Oldest species of marine mollusc discovered in Iberian Peninsula

Wednesday, February 23, 2011

WASHINGTON - A new species of mollusc - thought to be the oldest in its genus - has been discovered from various parts of the Iberian Peninsula.

Discovered in 2007, the new species Polyconites hadriani has been crowned the oldest in the Polyconites genus of the family Polyconitidae (rudists), a kind of extinct sea mollusc.

Till date, scientists had thought that the oldest mollusc in this genus was Polyconites verneuili.

“P. hadriani is similar in shape to P. verneuili, but it is smaller (with a 30mm smaller diameter), and with a thinner calcite layer to its shell (around 3mm difference),” said Eulalia Gili, one of the authors of the study and a researcher at the Department of Geology of the Autonomous University of Barcelona.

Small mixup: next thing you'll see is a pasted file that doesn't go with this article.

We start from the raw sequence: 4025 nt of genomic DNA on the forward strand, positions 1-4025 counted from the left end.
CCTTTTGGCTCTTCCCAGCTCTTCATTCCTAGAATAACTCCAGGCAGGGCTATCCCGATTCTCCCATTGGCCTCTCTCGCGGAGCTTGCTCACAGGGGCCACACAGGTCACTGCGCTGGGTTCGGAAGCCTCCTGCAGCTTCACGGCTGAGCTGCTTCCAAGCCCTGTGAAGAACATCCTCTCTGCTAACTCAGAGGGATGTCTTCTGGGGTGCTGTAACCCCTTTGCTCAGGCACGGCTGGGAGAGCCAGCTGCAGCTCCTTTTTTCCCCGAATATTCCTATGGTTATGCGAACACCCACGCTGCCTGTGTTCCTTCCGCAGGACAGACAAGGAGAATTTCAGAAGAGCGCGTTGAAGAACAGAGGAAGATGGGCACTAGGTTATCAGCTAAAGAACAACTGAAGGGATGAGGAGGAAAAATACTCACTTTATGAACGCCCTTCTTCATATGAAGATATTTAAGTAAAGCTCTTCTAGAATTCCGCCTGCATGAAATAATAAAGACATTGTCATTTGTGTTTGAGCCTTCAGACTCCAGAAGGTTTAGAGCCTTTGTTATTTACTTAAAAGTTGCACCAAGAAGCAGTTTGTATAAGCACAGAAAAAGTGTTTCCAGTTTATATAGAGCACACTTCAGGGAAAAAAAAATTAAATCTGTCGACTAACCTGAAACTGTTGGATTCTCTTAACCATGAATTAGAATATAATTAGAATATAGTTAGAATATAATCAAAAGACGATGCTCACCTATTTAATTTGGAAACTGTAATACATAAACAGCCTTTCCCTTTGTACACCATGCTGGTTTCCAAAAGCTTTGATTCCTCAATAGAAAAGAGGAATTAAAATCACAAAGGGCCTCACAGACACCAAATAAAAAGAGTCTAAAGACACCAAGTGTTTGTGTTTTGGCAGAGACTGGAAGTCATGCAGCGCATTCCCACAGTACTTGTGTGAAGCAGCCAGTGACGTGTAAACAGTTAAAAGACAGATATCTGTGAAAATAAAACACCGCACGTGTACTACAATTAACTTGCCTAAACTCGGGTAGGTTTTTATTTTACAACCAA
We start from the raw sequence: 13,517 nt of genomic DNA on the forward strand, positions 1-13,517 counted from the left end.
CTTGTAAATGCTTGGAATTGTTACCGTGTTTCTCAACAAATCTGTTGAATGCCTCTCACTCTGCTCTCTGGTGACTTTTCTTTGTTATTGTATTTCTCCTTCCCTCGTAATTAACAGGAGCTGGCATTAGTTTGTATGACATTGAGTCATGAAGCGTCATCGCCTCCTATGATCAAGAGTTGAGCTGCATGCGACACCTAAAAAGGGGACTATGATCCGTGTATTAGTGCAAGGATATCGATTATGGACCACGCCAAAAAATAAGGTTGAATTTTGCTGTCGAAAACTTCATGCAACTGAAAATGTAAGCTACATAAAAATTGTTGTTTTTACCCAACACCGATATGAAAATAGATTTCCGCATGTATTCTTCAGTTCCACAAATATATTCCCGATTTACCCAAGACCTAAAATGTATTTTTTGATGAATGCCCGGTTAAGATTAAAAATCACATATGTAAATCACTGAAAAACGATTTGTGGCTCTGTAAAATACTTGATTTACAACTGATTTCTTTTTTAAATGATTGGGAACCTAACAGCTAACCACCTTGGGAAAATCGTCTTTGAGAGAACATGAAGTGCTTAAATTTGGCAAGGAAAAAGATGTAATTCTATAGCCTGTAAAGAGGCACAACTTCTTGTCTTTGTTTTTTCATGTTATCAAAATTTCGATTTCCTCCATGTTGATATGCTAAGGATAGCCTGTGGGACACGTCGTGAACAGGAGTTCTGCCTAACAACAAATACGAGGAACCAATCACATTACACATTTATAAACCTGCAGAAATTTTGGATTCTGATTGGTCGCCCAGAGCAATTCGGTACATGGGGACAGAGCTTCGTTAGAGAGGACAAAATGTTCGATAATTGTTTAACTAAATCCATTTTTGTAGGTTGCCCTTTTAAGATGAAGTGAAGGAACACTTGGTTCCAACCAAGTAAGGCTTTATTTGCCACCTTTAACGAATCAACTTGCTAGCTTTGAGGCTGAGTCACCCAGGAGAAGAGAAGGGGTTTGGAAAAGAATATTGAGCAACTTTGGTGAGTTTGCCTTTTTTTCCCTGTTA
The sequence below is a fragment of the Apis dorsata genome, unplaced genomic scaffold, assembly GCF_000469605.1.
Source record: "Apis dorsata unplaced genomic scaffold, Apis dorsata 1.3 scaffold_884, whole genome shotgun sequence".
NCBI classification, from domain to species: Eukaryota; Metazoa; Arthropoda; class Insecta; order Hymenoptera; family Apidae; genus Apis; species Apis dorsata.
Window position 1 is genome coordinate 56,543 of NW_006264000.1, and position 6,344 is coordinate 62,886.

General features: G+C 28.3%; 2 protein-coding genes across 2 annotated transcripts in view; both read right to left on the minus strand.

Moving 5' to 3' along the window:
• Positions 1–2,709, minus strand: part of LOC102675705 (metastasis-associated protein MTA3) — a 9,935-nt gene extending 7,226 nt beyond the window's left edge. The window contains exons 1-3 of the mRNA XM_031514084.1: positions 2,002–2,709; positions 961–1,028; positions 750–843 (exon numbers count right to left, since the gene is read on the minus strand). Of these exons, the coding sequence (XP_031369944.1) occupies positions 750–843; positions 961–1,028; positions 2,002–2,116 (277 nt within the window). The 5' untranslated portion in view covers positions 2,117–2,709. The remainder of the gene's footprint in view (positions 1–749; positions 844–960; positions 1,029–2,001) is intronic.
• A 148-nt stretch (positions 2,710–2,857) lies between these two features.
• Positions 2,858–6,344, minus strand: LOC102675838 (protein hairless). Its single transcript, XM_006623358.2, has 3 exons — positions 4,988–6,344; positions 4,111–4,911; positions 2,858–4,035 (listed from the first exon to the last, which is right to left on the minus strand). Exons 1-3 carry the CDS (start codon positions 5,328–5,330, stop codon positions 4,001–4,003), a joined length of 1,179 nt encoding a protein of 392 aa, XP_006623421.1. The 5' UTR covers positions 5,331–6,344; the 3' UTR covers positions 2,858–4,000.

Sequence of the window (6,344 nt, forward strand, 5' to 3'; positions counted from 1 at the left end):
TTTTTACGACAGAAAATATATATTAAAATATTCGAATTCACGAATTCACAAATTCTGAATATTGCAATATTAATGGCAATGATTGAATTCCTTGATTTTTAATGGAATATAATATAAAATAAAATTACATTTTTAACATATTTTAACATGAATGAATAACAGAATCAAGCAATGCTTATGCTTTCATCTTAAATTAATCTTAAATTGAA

Gili said the new species was found in several parts of the Iberian Peninsula - in the Maestrat basin, the Vasco-Cantabrica basin, to the south of the Lusitania basin and in the Cordillera Prebetica mountain range, ‘where it accumulated in dense conglomerations along the banks of the carbonate marine platforms of the Lower Aptian period (114 million years ago)’.

“This recognition of P. hadriani resolves the lengthy uncertainty about the identity of these polyconitids of the Lower Aptian,” he added.

Researchers said the new species adapted to the acidification of the oceans that took place while it was in existence.

This process could now determine the evolution of modern marine systems.

According to Gili, the Lower Aptian was a convulsive period, during which significant climate change took place.

P. hadriani existed at the time when the first oceanic anoxic event of the Cretaceous took place (between 135 and 65 million years ago).

This event was characterised by a ‘lack of oxygen on the seabed, which led to the mass burial of organic carbon and climate cooling’.

“The thicker calcite layer of the shell of this new species compared with that of its predecessor (of the Horiopleura genus), could have helped it adapt better to life in colder waters, which were more acidic due to the increased solubility of atmospheric CO2,” said Gili.

The finding has been published in the Turkish Journal of Earth Sciences. (ANI)

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